According to the Center on Budget and Policy Priorities the American Recovery and Reinvestment Act of 2009 (ARRA) increased SNAP benefits across the board as a way of delivering high “bang-for-the-buck” economic stimulus and easing hardship in response to the economic downturn. ARRA increased SNAP maximum monthly benefits by 13.6 percent beginning in April 2009.
ARRA provided that SNAP benefit levels would continue at the new higher amount until the program’s regular annual inflation adjustments to the maximum SNAP benefit exceeded those set by ARRA. The maximum SNAP benefit levels for each household size, which are set each October 1, are equal to the cost of the Thrifty Food Plan (TFP) from the preceding June scaled to each household size. The TFP is the cost of U.S. Department of Agriculture’s (USDA) food plan for a family of four to purchase and prepare a bare-bones diet at home. At the time ARRA was enacted, food price inflation was expected to be high and the TFP cost was expected to exceed the ARRA level in fiscal year 2014. Food price inflation, however, turned out to be lower than expected over the 2009 to 2013 period, resulting in the pushing out of the date that the TFP was expected to exceed the ARRA level.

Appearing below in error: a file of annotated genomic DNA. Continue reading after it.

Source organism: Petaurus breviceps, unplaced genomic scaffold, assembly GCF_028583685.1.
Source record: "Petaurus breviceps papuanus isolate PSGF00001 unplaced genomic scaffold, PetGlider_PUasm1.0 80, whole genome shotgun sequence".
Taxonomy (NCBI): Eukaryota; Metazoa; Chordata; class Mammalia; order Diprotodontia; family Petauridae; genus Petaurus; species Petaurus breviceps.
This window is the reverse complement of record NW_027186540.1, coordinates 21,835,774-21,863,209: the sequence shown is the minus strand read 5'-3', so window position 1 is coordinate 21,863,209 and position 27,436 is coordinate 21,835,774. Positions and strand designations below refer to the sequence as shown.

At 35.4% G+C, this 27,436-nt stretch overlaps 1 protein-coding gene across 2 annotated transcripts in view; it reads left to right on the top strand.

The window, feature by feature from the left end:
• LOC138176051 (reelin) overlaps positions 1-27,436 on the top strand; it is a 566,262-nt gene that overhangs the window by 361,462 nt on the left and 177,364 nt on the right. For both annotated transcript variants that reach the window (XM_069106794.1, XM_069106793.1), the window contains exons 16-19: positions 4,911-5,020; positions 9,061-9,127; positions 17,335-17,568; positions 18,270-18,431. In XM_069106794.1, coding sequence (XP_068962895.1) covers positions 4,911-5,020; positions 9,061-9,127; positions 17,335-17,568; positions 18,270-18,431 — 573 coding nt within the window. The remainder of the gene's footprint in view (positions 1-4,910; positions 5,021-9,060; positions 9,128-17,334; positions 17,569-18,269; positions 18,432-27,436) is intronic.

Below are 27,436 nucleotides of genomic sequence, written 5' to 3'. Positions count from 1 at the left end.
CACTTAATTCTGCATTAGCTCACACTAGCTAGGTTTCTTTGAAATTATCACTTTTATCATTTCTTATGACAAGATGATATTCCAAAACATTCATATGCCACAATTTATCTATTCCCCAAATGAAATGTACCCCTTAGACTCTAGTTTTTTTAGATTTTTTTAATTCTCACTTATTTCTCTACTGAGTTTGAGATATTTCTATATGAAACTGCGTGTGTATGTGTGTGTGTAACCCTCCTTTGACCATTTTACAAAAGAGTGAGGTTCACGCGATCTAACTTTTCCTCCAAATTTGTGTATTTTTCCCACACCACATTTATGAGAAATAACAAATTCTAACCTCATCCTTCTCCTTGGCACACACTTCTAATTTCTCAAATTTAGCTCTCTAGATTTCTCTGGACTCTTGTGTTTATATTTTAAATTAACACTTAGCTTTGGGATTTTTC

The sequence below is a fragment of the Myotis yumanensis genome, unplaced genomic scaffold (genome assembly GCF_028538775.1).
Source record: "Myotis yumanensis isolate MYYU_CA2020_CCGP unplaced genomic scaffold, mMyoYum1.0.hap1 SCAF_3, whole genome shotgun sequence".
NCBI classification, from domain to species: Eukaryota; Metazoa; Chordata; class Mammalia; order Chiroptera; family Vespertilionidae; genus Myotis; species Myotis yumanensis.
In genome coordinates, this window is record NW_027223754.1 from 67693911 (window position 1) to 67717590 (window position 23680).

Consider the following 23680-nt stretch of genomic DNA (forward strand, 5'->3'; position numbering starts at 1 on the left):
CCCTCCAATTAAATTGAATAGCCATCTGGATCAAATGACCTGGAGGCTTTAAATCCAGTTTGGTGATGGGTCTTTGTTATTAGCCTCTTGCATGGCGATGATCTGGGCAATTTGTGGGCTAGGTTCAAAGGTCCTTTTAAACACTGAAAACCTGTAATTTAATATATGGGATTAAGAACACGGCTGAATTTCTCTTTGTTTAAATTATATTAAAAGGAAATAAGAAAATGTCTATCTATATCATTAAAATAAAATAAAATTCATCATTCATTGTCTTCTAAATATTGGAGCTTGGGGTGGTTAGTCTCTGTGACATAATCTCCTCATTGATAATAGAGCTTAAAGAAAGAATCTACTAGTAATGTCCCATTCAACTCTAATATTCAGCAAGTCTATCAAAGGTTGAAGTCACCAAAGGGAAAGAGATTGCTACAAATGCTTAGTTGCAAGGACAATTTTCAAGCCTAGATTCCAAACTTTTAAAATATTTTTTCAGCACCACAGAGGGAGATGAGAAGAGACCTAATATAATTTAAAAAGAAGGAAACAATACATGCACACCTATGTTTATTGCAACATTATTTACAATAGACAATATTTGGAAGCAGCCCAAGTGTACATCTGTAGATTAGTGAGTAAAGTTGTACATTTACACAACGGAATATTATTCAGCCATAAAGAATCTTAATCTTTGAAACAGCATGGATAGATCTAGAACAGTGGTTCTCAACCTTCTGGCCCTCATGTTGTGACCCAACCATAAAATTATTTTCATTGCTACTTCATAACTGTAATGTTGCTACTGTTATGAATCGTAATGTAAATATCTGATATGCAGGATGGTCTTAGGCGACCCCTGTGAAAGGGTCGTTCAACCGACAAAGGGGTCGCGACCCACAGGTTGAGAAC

Also, monthly NYC (not borough) and county SNAP actuals for households, persons and benefits are available from January 2002 forward in spreadsheet form on Open Data NY. The data are also broken out by Temporary Assistance (cases consisting entirely of cash assistance and/or Supplemental Security Assistance recipients) and non-TA.